Asia

2013

Blog   |   India

Kashmir's Internet suspension fits pattern of restrictions

A Kashmiri youth throws a piece of brick at Indian police during a protest in Srinagar on July 18. Indian paramilitary soldiers fired at protesters in the region last week, killing four. (Reuters/Danish Ismail)

Curbing the flow of information during heightened periods of tension has become routine business by authorities in the northern Indian state of Jammu and Kashmir. Access to mobile Internet service was suspended Thursday after violent protests erupted in the state. Although the service was restored late that night, the episode is another example of the government's heavy-handed tactics.

July 22, 2013 1:35 PM ET

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Alerts   |   Vietnam

Decree targets online freedoms in Vietnam

Bangkok, July 22, 2013--A new decree aimed at regulating Internet-related information and services in Vietnam represents a significant new danger to online journalists and bloggers, the Committee to Protect Journalists said today. The decree was signed into law on July 15 and will be implemented on September 1, according to news reports.

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Surveillance detection for journalists in the field

Outside the Moscow apartment building of Anna Politkovskaya on the night of her murder in 2006. A ex-police officer pleaded guilty to orchestrating extensive surveillance leading to her slaying. (AP/Dmitry Lovetsky)

Much has been made recently about the digital surveillance of journalists--and rightly so--but physical surveillance remains a key tactic of security forces, law enforcement, and private entities. These operatives are monitoring journalists, gathering intelligence on them, and potentially obstructing journalists' work or putting them at risk.

July 22, 2013 8:22 AM ET

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Blog   |   Afghanistan

For Afghan journalists, elections, not troops, are key

A man offers evening prayers on a hilltop overlooking Kabul on Wednesday. As the devout mark the holy month of Ramadan, Afghanistan's warlords and powerbrokers must decide on a successor to President Hamid Karzai. (Reuters/Omar Sobhani)

I'm in Kabul for several days, making the rounds of journalists' organizations and media houses. My brief is to see what, if anything, can be done to protect journalists after the withdrawal of NATO troops during and after 2014. But "post-2014" has much different connotations for the Afghans with whom I've spoken or been in email correspondence. They see post-2014 as the period that follows national elections. With foreign troops increasingly staying close to their bases, Afghans are fully aware their future is in their own hands.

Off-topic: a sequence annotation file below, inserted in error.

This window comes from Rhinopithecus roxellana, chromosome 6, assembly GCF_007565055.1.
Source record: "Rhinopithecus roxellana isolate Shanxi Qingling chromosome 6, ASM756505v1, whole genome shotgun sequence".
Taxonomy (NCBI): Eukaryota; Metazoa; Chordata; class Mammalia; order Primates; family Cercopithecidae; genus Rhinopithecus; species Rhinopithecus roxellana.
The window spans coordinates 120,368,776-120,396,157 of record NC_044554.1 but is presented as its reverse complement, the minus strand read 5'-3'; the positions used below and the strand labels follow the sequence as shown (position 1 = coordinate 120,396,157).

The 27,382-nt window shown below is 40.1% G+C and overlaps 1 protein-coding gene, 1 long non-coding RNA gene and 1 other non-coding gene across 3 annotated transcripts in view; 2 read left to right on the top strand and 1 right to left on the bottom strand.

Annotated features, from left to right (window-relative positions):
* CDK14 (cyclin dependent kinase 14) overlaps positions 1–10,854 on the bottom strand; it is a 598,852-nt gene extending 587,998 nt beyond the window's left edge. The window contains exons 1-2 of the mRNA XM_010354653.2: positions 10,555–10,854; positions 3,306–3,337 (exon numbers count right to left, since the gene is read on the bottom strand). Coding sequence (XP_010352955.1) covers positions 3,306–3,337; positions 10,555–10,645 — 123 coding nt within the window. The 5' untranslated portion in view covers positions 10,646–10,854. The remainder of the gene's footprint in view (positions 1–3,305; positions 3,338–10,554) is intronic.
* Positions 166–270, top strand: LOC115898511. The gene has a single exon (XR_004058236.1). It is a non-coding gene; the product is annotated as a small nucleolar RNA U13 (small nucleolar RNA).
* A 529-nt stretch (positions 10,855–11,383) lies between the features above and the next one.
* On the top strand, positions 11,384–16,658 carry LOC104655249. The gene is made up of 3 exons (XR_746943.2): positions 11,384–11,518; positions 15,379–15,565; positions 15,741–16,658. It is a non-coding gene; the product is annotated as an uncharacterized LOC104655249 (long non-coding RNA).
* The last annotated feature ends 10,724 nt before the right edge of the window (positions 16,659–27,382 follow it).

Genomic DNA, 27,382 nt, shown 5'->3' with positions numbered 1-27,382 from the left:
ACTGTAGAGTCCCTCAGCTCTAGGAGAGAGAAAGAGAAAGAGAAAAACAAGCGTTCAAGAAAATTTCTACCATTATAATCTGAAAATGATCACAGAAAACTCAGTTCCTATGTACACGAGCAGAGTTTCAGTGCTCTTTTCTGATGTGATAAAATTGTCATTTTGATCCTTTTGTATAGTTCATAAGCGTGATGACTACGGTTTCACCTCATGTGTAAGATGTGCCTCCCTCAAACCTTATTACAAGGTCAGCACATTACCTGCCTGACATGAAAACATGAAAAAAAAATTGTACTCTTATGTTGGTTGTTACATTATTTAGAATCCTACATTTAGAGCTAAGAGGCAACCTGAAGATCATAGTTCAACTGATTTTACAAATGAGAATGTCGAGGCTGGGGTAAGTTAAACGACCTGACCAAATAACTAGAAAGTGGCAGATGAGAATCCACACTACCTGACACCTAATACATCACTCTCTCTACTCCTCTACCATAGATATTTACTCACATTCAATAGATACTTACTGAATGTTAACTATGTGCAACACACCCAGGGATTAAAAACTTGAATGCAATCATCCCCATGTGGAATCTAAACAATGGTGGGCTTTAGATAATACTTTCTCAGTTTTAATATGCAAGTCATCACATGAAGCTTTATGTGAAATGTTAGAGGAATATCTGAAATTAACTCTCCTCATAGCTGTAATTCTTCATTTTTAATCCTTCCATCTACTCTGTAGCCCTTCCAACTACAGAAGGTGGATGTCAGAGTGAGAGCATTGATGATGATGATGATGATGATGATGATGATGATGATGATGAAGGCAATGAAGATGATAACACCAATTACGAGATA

July 18, 2013 11:28 AM ET

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Blog   |   Sri Lanka

Doubts as Sri Lanka says Commonwealth meeting open

As Sri Lanka prepares to host the biennial Commonwealth Heads of Government Meeting (CHOGM) in Colombo in November, some journalists have wondered whether they will be able to access the summit given the island nation's abysmal press freedom record.

Alerts   |   China

Police officer accused of threatening Chinese journalist

Hong Kong, July 16, 2013--Chinese authorities must conduct an independent and thorough investigation into reports that a plainclothes police officer said to be involved in an auto accident in Kunming City, Yunnan, threatened a television journalist trying to cover the collision, and damaged the news crew's equipment, the Committee to Protect Journalists said today.

Alerts   |   India

For journalist in Chhattisgarh, justice delayed, denied

New York, July 12, 2013--Indian authorities' failure to proceed expeditiously in the prosecution of a freelance journalist is a miscarriage of justice, the Committee to Protect Journalists said today. The journalist, who has been held for almost two years without bail on anti-state charges, had exposed police wrongdoing in central Chhattisgarh state.

July 12, 2013 2:38 PM ET

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Blog   |   French Polynesia

JPK's disappearance becomes murder case in Tahiti

Jean-Pascal Couraud was known for his hard-hitting investigative reporting. (AFP)

Since Jean-Pascal Couraud's disappearance in mid-December 1997 his friends had been fighting to debunk the notion that he had committed suicide. In 2004 they had thought they could prove that the 37-year-old muckraker had been a victim of foul play. Vetea Guilloux, a member of the local militia Groupe d'intervention de Polynésie (GIP), had alleged that two of his colleagues had killed the investigative journalist. He soon retracted his claim, apparently fearing retaliation.  

July 11, 2013 3:57 PM ET

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Alerts   |   China

Chinese journalist released but restrictions remain

Du Bin speaks on his phone after being released conditionally from jail. (AP/Hu Jia)

Hong Kong, July 11, 2013--The Committee to Protect Journalists welcomes the release of Chinese filmmaker and photographer Du Bin after 37 days of detention but calls on authorities to refrain from pursuing formal charges against him.

Blog   |   China

In China, foreign correspondents see worsening conditions

Many international correspondents in China believe reporting conditions have worsened over the past year, according to a new survey by the Foreign Correspondents' Club of China that also finds the Chinese government has "increasingly resorted to threats and intimidation against foreign media."

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